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Anand Alby Kurian, faculty, Management Development Institute, Singapore, gives his insights on the current and future of business education, in an exclusive interview with Patricia Mascarenhas.

Anand Alby Kurian, faculty, Management Development Institute, Singapore, gives his insights on the current and future of business education, in an exclusive interview with Patricia Mascarenhas.

Is there an increase in the number Indians opting to study in Singapore?

There are about 100,000 international students who are studying in Singapore. The Observatory on Borderless Higher Education (OBHE) Report of 2012 indicates that 3,000 Indian students travelled to Singapore during the year for educational purposes. This number is growing by 20% annually.

What is the present scenario of the business industry globally and what is the future of it?

The picture of the global economy may not be the rosiest but it’s not too negative either. If we say that China is slowing down, that just means that they will not have the meteoric growth of the past few years. Having said this, we must also remember that, in the inter-connected world that we live in, the boom and bust cycle could be a part of our lives in times to come. This means that when we are on a down turn, there is no great need to be despondent. We must tighten our belts a little, and prepare and equip ourselves fully to take advantage of the up-turn that is to come.
With problems such as unemployment, currency fluctuation etc; the popularity of management education has dropped. Could you comment on its future?

During a down-turn, some students and parents may contemplate forsaking management studies. But that will prove to be a rather expensive mistake in the long-term. When the economy is back to being buoyant, who are the people who will take advantage of it? Those who have equipped themselves with skills to ride the wave, and there is no doubt that the MBA degree has proved its worth many times over – all over the world, and in many different conditions.

Tell us about MDIS tie up with Bradford University for the MBA? What does it aim at?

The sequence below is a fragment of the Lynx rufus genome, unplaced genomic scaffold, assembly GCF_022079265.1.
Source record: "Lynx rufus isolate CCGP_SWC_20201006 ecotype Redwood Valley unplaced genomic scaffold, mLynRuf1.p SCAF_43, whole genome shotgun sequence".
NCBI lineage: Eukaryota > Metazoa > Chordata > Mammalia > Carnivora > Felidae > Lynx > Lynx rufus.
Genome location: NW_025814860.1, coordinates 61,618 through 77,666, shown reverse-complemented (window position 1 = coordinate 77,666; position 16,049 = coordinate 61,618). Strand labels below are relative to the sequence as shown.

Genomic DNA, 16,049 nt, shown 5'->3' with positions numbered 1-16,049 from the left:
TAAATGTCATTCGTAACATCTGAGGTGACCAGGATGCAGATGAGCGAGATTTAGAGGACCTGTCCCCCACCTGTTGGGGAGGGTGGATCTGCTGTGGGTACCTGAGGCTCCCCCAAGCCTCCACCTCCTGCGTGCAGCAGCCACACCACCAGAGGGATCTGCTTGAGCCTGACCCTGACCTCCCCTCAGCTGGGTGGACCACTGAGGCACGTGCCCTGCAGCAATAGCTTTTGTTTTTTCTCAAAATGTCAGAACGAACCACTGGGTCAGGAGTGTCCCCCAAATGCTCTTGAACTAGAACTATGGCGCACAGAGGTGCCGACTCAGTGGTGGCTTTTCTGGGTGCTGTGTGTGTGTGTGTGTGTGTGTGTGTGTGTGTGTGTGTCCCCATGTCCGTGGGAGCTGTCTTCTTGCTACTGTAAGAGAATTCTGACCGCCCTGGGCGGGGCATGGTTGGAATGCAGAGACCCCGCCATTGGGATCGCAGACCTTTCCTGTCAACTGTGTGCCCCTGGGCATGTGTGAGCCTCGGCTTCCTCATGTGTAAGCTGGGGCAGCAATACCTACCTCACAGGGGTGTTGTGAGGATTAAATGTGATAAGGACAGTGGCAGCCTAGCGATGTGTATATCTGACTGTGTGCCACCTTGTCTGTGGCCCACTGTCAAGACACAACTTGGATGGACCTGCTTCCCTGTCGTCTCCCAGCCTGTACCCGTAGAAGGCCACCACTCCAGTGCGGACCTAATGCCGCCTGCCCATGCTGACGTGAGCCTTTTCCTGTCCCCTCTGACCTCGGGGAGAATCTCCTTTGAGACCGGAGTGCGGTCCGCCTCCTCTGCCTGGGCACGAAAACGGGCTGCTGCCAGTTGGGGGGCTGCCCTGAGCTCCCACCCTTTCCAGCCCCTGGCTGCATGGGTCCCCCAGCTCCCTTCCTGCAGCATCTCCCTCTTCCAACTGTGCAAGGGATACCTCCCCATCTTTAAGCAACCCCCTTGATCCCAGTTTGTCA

The 15 month programme is strictly meant for professionals who have at least three years of supervisory work experience. It stresses on the holistic, overall development of the student. The ideology behind it is to facilitate a programme for professionals with a certified MBA degree from Bradford University (Triple Accredited). Triple accreditation ensures that you are going to a school which has a top quality MBA curriculum that has been reviewed by business education experts, and that meets industry requirements.

What measures are being taken to boost the presence of Indian students in MDIS?

Since MDIS is blessed with many experienced and highly learned Indian scholars leading the faculty, the Indian connect definitely does exist effortlessly. Well, Singapore has a very special place in its heart for India. As you know, Indians are the third largest ethnic group in Singapore; there have been Indians here ever since the establishment of the country in 1965. Tamil is one of the four national languages; announcements on the local trains (the MRT) are done in English, Chinese and Tamil!
Advise to youngsters?

There are great opportunities that await the MBA student who keeps his/her eyes, ears and, most important, his/her mind open in the years to come! The global village, that all of us work in today, offers us an almost unlimited range and scope of opportunities. Earlier, the MBA graduate thought in terms of jobs across the country; today, he/she must alter his/her mind-set and think in terms of employment across the world. If he is an entrepreneur, he must cease to think of his own country as his only marketplace. There is a world market now for his products – borders have blurred, governments have pulled down trade barriers and he can sell wherever his customer base exists.

From Zee News

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